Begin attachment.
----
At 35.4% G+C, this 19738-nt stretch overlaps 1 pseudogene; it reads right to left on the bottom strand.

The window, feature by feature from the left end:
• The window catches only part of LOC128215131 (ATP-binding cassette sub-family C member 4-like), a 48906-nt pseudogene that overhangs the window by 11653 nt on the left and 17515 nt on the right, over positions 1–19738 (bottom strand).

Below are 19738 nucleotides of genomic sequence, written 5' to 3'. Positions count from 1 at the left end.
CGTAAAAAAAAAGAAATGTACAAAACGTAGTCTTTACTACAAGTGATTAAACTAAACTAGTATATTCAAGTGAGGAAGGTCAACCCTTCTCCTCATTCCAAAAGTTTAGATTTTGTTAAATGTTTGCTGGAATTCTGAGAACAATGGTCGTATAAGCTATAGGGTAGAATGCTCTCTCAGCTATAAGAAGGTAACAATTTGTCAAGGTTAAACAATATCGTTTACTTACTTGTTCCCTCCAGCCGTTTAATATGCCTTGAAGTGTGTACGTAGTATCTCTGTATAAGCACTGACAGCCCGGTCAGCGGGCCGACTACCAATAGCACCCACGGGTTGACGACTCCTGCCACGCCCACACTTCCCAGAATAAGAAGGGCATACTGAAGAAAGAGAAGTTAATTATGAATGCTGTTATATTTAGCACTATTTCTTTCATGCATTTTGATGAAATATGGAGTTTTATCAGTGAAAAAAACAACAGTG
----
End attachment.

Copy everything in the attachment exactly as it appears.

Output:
At 35.4% G+C, this 19738-nt stretch overlaps 1 pseudogene; it reads right to left on the bottom strand.

The window, feature by feature from the left end:
• The window catches only part of LOC128215131 (ATP-binding cassette sub-family C member 4-like), a 48906-nt pseudogene that overhangs the window by 11653 nt on the left and 17515 nt on the right, over positions 1–19738 (bottom strand).

Below are 19738 nucleotides of genomic sequence, written 5' to 3'. Positions count from 1 at the left end.
CGTAAAAAAAAAGAAATGTACAAAACGTAGTCTTTACTACAAGTGATTAAACTAAACTAGTATATTCAAGTGAGGAAGGTCAACCCTTCTCCTCATTCCAAAAGTTTAGATTTTGTTAAATGTTTGCTGGAATTCTGAGAACAATGGTCGTATAAGCTATAGGGTAGAATGCTCTCTCAGCTATAAGAAGGTAACAATTTGTCAAGGTTAAACAATATCGTTTACTTACTTGTTCCCTCCAGCCGTTTAATATGCCTTGAAGTGTGTACGTAGTATCTCTGTATAAGCACTGACAGCCCGGTCAGCGGGCCGACTACCAATAGCACCCACGGGTTGACGACTCCTGCCACGCCCACACTTCCCAGAATAAGAAGGGCATACTGAAGAAAGAGAAGTTAATTATGAATGCTGTTATATTTAGCACTATTTCTTTCATGCATTTTGATGAAATATGGAGTTTTATCAGTGAAAAAAACAACAGTG